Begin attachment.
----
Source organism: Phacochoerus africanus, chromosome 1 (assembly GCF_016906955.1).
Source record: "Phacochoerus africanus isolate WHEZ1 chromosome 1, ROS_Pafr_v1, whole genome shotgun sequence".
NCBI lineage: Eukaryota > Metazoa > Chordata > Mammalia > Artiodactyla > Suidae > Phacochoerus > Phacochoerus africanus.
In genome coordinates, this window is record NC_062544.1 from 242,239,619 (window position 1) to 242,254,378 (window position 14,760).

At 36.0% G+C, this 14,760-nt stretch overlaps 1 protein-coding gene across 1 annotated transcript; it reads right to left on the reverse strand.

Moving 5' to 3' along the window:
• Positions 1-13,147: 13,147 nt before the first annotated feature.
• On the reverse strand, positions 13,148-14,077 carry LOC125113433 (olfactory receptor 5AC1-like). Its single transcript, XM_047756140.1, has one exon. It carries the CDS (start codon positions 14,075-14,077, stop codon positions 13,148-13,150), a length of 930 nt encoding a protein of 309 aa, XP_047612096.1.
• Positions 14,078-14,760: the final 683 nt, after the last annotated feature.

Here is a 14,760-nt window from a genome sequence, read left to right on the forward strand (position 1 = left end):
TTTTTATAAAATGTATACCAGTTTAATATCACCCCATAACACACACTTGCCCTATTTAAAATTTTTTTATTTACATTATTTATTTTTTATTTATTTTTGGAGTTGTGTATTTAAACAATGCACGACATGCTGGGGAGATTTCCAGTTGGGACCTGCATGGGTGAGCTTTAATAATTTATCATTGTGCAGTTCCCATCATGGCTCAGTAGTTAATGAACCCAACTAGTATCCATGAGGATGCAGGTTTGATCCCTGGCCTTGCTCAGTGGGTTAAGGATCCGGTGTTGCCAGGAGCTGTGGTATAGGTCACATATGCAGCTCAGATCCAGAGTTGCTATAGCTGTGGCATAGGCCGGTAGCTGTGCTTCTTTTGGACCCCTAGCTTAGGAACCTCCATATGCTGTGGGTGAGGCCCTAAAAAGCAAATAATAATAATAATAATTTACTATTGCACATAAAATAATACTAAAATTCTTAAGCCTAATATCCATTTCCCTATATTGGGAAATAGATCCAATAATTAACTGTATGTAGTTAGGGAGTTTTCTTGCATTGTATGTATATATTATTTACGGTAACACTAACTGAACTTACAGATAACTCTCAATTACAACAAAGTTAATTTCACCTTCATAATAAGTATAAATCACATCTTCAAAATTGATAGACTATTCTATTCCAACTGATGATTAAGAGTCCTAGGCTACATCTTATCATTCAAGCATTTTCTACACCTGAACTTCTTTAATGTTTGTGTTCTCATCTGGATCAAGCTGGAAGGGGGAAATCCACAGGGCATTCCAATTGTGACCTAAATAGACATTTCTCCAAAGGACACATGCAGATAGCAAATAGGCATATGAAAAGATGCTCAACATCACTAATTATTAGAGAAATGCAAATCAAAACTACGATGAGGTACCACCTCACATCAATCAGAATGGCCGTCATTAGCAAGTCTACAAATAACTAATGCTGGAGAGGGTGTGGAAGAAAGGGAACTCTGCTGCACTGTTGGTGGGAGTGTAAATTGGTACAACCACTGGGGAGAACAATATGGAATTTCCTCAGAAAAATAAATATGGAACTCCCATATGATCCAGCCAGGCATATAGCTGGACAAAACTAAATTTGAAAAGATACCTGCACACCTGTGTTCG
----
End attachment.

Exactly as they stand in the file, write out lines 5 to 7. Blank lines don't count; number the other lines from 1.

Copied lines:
At 36.0% G+C, this 14,760-nt stretch overlaps 1 protein-coding gene across 1 annotated transcript; it reads right to left on the reverse strand.

Moving 5' to 3' along the window:
• Positions 1-13,147: 13,147 nt before the first annotated feature.